12. Military display market segment: helicopters

    NASA Astrophysics Data System (ADS)

    Desjardins, Daniel D.; Hopper, Darrel G.

    2004-09-01

    The military display market is analyzed in terms of one of its segments: helicopter displays. Parameters requiring special consideration, to include luminance ranges, contrast ratio, viewing angles, and chromaticity coordinates, are examined. Performance requirements for rotary-wing displays relative to several premier applications are summarized. Display sizes having aggregate defense applications of 5,000 units or greater and having DoD applications across 10 or more platforms, are tabulated. The issue of size commonality is addressed where distribution of active area sizes across helicopter platforms, individually, in groups of two through nine, and ten or greater, is illustrated. Rotary-wing displays are also analyzed by technology, where total quantities of such displays are broken out into CRT, LCD, AMLCD, EM, LED, Incandescent, Plasma and TFEL percentages. Custom, versus Rugged commercial, versus commercial off-the-shelf designs are contrasted. High and low information content designs are identified. Displays for several high-profile military helicopter programs are discussed, to include both technical specifications and program history. The military display market study is summarized with breakouts for the helicopter market segment. Our defense-wide study as of March 2004 has documented 1,015,494 direct view and virtual image displays distributed across 1,181 display sizes and 503 weapon systems. Helicopter displays account for 67,472 displays (just 6.6% of DoD total) and comprise 83 sizes (7.0% of total DoD) in 76 platforms (15.1% of total DoD). Some 47.6% of these rotary-wing applications involve low information content displays comprising just a few characters in one color; however, as per fixed-wing aircraft, the predominant instantiation involves higher information content units capable of showing changeable graphics, color and video.

  13. Maximizing commonality between military and general aviation fly-by-light helicopter system designs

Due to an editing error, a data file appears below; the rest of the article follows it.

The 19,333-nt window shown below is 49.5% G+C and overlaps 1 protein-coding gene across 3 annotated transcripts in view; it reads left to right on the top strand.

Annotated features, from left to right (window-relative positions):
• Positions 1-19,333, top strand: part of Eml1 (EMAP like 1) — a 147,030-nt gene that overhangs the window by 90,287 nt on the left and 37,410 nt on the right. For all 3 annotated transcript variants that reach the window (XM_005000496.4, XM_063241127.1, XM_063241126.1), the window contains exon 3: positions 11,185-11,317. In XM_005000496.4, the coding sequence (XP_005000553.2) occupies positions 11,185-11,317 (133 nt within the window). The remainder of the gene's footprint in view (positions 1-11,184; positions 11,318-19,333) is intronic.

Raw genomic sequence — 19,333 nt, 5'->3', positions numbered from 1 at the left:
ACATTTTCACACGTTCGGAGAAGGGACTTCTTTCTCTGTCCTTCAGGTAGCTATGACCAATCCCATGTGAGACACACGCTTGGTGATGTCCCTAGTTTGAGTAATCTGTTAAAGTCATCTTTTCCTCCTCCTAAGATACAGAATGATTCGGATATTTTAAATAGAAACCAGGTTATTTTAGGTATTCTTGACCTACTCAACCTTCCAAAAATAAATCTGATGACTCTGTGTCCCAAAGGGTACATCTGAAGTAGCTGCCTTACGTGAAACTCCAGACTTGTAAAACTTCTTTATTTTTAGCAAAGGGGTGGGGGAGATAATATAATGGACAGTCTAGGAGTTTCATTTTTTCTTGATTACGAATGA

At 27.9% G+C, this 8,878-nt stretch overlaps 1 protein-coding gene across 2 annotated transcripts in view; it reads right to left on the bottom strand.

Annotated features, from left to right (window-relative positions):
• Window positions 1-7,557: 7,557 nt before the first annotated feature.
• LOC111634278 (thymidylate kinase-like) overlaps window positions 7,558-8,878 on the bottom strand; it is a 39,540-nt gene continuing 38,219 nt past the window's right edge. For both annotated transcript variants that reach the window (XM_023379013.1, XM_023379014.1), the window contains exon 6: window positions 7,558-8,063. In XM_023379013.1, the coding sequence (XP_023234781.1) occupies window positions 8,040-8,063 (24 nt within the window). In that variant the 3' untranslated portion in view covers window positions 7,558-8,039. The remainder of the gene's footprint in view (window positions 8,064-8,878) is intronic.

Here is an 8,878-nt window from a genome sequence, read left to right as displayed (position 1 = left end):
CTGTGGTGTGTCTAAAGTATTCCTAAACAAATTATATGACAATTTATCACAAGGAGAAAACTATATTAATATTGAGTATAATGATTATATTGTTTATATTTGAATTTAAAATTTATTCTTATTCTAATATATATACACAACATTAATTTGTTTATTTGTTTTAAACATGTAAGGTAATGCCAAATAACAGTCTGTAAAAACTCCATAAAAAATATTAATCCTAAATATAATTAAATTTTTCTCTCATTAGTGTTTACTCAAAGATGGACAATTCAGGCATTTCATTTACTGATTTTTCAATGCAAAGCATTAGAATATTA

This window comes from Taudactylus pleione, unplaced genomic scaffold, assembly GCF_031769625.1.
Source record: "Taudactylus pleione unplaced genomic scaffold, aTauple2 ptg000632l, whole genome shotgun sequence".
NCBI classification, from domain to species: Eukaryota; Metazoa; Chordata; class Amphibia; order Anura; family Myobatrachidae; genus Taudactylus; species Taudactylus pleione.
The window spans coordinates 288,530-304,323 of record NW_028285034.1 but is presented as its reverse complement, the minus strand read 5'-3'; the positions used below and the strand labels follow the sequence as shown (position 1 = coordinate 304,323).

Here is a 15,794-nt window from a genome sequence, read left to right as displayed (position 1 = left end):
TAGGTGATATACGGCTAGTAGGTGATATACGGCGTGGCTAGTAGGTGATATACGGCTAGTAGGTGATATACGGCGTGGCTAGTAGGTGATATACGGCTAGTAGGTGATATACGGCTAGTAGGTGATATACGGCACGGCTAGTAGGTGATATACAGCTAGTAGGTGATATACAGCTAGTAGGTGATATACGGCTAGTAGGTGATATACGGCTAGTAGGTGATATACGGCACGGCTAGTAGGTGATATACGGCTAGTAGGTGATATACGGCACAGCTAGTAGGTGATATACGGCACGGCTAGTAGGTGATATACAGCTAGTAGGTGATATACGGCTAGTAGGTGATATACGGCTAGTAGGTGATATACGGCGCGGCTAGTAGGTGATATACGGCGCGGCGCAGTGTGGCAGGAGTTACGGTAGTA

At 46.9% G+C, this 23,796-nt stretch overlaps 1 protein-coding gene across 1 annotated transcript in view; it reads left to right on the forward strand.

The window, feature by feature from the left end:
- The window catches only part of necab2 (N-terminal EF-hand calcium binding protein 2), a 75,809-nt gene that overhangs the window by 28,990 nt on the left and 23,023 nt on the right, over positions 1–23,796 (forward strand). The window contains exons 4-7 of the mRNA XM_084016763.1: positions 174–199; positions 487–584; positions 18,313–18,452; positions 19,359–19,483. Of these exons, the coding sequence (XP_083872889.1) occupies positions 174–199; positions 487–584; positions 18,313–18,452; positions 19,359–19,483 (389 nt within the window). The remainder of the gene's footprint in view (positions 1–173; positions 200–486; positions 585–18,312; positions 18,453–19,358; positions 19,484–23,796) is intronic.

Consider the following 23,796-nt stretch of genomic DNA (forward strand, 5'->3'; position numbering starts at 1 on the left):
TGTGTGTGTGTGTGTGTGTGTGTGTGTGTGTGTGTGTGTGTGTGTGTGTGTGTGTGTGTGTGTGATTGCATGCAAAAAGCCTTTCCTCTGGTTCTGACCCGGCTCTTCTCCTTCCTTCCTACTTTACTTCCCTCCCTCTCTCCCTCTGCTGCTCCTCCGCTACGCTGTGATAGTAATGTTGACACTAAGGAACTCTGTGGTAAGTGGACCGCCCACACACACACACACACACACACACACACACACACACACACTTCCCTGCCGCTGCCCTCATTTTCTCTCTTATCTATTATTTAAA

NASA Astrophysics Data System (ADS)

    Enns, Russell; Mossman, David C.

    1995-05-01

    In the face of shrinking defense budgets, survival of the United States rotorcraft industry is becoming increasingly dependent on increased sales in a highly competitive civil helicopter market. As a result, only the most competitive rotorcraft manufacturers are likely to survive. A key ingredient in improving our competitive position is the ability to produce more versatile, high performance, high quality, and low cost of ownership helicopters. Fiber optic technology offers a path of achieving these objectives. Also, adopting common components and architectures for different helicopter models (while maintaining each models' uniqueness) will further decrease design and production costs. Funds saved (or generated) by exploiting this commonality can be applied to R&D used to further improve the product. In this paper, we define a fiber optics based avionics architecture which provides the pilot a fly-by-light / digital flight control system which can be implemented in both civilian and military helicopters. We then discuss the advantages of such an architecture.

  14. [An ambulance helicopter in Jamtland. A survival necessity in a county of tourism].

    PubMed

    Ek, B; Zetterström, H

    2000-03-22

    The county of Jämtland is a sparsely populated area in which an ambulance-helicopter has been in use since the middle of the 1970's. A prospective study was undertaken during a six month period with the aim of evaluating the benefits of the helicopter as compared with the use of road-ambulance transport alone. Total number of patients involved was n = 249. Both flight nurses and receiving doctors found that in most cases, patients transported by helicopter manned with a flight nurse were given higher quality care. A follow-up study by specialists from the receiving departments confirmed that for 3% (n = 8), transport by ambulance-helicopter resulted in "probably better prognosis", and that for 2% (n = 6) the result was "lifesaving". PMID:10765625

  15. Optimal landing of a helicopter in autorotation

    NASA Technical Reports Server (NTRS)

    Lee, A. Y. N.

    1985-01-01

    Gliding descent in autorotation is a maneuver used by helicopter pilots in case of engine failure. The landing of a helicopter in autorotation is formulated as a nonlinear optimal control problem. The OH-58A helicopter was used. Helicopter vertical and horizontal velocities, vertical and horizontal displacement, and the rotor angle speed were modeled. An empirical approximation for the induced veloctiy in the vortex-ring state were provided. The cost function of the optimal control problem is a weighted sum of the squared horizontal and vertical components of the helicopter velocity at touchdown. Optimal trajectories are calculated for entry conditions well within the horizontal-vertical restriction curve, with the helicopter initially in hover or forwared flight. The resultant two-point boundary value problem with path equality constraints was successfully solved using the Sequential Gradient Restoration Technique.

  16. 78 FR 12646 - Airworthiness Directives; Agusta S.p.A. and Bell Helicopter Textron Helicopters

    Federal Register 2010, 2011, 2012, 2013, 2014

    2013-02-25

    ... Policies and Procedures (44 FR 11034, February 26, 1979); 3. Will not affect intrastate aviation in Alaska... Bell Helicopter Textron Helicopters AGENCY: Federal Aviation Administration (FAA), DOT. ACTION: Notice... Agusta S.p.A. (Agusta) Model AB412 and AB412 EP, and Bell Helicopter Textron (Bell) Model 412, 412CF,...